A head-of-state BBJ2 is midway through completion, and a green ACJ319 has just been received, with completion work scheduled to commence in Q3 of this year. One of the three completions features “the first electric mahjong table on an aircraft,” Gaertner said. Another features upholstery created in collaboration with a French design house.

Nonetheless, the Central Government’s austerity campaign, corruption crackdown, and cooling economy have chilled demand for luxury completions, and “prospects on the market right now are not looking into the VVIP segment or price range, so we speak about converting existing aircraft into executive-style VIP aircraft,” Gaertner said, echoing sentiments expressed by many. “People are really looking for more economical choices for VIP cabins.”

Separately, maintenance group Ameco Beijing, which is a joint venture between Air China and Lufthansa, opened a new hangar dedicated to business aircraft completions and repairs. The new facility can accommodate one widebody aircraft and three narrowbodies simultaneously and also has interiors workshops.

The company (Booth H215) has been involved in VIP completions of Boeing and Airbus aircraft in China since the 1990s. It now offers a comprehensive service covering all aspects of design, engineering, manufacturing, installation and certification of cabin interiors.

U.S.-based executive airliner completion and maintenance specialist Pats Aircraft Systems (Booth P728) is celebrating here at the show its “long history of success in the Asia Pacific region and China in particular,” said Matthew Hill, v-p business development. “We’re highlighting our experience over the years with 25 full, VVIP interior projects in the category, including three active BBJ interior completion projects, all of which have customers based in the Asia Pacific region.” Pats is “focused on finding cost effective ways to support the large and growing existing fleet of operating VVIP aircraft,” Hill said, including creating new solutions to update and upgrade antiquated systems.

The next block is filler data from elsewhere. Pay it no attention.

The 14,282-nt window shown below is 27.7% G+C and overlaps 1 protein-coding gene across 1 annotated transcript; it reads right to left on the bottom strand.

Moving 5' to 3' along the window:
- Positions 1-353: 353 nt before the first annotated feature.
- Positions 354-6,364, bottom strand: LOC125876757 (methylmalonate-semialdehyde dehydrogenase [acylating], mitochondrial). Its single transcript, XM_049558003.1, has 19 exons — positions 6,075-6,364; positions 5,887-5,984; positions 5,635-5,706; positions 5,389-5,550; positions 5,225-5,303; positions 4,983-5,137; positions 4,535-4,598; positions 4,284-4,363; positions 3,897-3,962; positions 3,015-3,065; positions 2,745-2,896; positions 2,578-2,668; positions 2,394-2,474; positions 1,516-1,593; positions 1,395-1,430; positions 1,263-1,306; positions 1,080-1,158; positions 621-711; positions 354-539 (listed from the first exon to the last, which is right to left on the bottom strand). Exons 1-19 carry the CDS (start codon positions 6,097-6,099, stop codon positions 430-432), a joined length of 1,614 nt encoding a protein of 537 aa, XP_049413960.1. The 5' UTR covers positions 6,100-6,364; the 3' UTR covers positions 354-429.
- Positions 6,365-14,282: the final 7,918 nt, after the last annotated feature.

Additionally, Pats is “now making substantial inroads in China and the larger region” in providing ODA (Organization Designation Authorization), certification and engineering services as a distinct, standalone offering, Hill said. “The service can be expanded to include the certification engineering to create the plan to satisfy the regulations and, more broadly, can include actual component or systems/integration engineering, kit manufacturing and assembly and installation services.”

Pats’ ODA has recently been delegated ICA authority, which means even greater control by Pats ODA over STC approval schedules, Hill said. “With the hundreds of STCs issued by Pats’ ODA over the years, we have broad and extensive experience receiving foreign regulatory approvals for STCs in China and worldwide including validations of our industry leading Auxiliary Fuel System STCs in just about every region where customers register aircraft.”

Wipaire (Booth P315), U.S.-based manufacturer of aircraft floats, has expanded its services to include custom refurbishment of floatplane interiors. These services are likely to become more in demand as the acceptance of floatplanes increases in China, exemplified by the CAAC’s approval a year ago for the Cessna Grand Caravan (which are now produced in China by Cessna-AVIC Aircraft (Shijiazhuang) Co., Ltd.) to operate on floats. “We have offered executive interiors for the Caravan series for years but have added cabinet-making capability in-house to support our existing soft goods capabilities,” said Amy Gesch, Wipaire’s marketing manager, promising more announcements shortly.“In 2015, we are planning on some new interiors offerings.”

Italy’s Delta Interior (Booth P104) highlights its bespoke, Italian styled expertise in interior design, development and construction. Best of all for local customers, Delta now offers its services in Shanghai through the Shanghai Hawker Pacific Service Centre, where the company has opened an interior shop providing carpet change, panel reupholstery, crew seat refurbishment and more.

U.S.-based Aeristo (Booth P414) is displaying its high-end aviation leathers, all from South German bull hides, and highlighting its leather quilting, custom perforation, embossing, splitting and skiving services.

China Aircraft Maintenance & Engineering Co. (Booth P318), China’s first maintenance, repair and overhaul specialist for small and midsize aircraft in China, and its first privately owned facility, is showcasing its full suite of refurbishment capabilities, including component design and engineering services, interior design and installation.